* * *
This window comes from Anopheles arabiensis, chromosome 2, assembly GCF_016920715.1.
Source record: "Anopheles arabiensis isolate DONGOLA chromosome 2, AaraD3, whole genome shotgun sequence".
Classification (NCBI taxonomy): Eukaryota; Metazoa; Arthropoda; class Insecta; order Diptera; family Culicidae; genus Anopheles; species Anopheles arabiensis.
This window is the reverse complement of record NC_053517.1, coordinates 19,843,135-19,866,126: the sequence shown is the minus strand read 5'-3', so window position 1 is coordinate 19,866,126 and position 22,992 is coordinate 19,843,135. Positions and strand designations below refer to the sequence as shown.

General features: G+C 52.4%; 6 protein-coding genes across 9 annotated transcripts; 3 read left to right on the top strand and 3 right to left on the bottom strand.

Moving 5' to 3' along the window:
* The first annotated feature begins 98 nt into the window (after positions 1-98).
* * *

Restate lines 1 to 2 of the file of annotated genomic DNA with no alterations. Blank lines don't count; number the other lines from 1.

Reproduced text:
This window comes from Anopheles arabiensis, chromosome 2, assembly GCF_016920715.1.
Source record: "Anopheles arabiensis isolate DONGOLA chromosome 2, AaraD3, whole genome shotgun sequence".